For men, one of the leading causes of death from cancer is prostate cancer that has spread to a second site (something known as metastatic prostate cancer).
Defining the molecular mechanisms by which the initial tumor becomes able to spread to a new site (a process known as metastasis) is likely to help clinicians predict an individual's chance of survival and help researchers develop new therapies.
New data, generated by John Martignetti and colleagues, at Mount Sinai School of Medicine, New York, has identified a specific form of the protein KLF6 (KLF6-SV1) as indicative of poor survival in men with prostate cancer.
The information in genes is converted into a protein via an intermediate known as mRNA. In the study, analysis of tumors from men with localized prostate cancer who had undergone a prostatectomy revealed that increased levels of an mRNA intermediate involved in the generation of KLF6-SV1 correlated with more rapid disease recurrence and decreased survival.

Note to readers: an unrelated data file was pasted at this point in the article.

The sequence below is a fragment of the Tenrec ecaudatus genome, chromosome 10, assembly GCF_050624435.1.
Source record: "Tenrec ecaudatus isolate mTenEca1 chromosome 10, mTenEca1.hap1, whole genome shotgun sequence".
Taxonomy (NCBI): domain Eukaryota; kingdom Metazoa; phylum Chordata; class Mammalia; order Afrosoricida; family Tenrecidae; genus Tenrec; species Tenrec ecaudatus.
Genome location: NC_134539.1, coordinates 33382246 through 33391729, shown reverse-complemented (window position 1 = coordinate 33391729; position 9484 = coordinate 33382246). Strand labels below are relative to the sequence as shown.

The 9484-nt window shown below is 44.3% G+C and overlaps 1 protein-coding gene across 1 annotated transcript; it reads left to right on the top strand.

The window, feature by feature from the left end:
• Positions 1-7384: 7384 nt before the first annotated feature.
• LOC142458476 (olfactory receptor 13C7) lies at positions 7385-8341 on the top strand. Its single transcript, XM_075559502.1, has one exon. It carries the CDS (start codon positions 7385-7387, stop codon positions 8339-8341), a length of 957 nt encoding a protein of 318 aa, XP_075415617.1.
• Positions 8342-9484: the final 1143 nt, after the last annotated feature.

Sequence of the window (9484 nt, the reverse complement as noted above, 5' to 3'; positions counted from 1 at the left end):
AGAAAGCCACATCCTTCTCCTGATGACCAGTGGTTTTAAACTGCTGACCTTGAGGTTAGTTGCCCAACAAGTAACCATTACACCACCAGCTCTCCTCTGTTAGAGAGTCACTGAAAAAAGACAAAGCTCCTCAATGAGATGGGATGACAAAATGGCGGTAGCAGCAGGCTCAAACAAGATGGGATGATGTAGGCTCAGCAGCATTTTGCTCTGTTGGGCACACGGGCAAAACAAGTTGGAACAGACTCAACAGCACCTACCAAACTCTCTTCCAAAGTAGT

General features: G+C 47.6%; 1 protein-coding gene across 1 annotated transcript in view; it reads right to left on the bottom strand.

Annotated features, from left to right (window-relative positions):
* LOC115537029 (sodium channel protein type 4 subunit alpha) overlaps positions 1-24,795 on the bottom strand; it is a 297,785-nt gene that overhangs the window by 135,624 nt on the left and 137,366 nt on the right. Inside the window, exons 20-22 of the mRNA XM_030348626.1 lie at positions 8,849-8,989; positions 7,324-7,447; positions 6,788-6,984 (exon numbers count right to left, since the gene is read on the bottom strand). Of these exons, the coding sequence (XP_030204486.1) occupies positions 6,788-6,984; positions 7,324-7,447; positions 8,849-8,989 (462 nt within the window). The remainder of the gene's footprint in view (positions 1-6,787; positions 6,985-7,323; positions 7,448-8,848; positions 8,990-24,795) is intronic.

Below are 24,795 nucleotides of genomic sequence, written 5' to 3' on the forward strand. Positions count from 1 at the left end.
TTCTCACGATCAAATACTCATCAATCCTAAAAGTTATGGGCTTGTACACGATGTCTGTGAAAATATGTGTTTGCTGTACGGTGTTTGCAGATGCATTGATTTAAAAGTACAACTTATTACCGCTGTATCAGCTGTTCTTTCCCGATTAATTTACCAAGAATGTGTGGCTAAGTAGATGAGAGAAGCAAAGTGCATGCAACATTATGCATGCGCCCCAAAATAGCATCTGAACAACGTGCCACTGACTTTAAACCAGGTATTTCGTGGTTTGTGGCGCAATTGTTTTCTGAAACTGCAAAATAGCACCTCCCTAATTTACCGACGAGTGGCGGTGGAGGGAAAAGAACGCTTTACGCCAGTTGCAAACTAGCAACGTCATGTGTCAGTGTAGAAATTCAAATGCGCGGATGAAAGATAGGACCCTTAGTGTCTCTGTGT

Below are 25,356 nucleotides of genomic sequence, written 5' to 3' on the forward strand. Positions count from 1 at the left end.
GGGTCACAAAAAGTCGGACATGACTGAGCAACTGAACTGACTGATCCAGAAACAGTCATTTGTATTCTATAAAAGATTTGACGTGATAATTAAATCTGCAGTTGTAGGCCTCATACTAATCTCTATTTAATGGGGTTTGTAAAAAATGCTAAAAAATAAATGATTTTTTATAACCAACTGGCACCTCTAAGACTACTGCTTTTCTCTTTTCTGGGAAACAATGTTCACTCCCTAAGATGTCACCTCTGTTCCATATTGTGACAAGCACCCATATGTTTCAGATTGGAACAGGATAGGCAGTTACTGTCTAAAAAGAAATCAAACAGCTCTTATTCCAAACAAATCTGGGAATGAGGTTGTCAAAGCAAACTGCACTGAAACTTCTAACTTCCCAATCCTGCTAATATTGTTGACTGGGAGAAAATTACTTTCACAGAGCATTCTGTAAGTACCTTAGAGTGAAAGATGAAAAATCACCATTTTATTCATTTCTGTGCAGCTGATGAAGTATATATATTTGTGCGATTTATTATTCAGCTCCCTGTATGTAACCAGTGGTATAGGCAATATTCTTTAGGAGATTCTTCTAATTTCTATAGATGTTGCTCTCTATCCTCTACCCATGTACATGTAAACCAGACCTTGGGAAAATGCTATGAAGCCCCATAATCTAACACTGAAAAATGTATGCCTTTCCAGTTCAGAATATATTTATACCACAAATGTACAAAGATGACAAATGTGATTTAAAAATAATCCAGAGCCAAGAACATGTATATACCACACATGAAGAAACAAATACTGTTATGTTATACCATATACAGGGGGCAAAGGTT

Consistent with this having an important role in metastasis, prostate cancer cells expressing increased levels of KLF6-SV1 metastasized more rapidly and more often than normal prostate cancer cells in two mouse models of metastatic prostate cancer.
Conversely, decreasing KLF6-SV1 expression in prostate cancer cells decreased tumor growth in mice. The authors therefore suggest that measuring KLF6-SV1 expression levels in prostate cancer tumors at the time of diagnosis might help clinicians predict whether or not the tumor will metastasize and that targeting KLF-SV1 might provide a new avenue for the development of therapeutics to treat individuals with prostate cancer.
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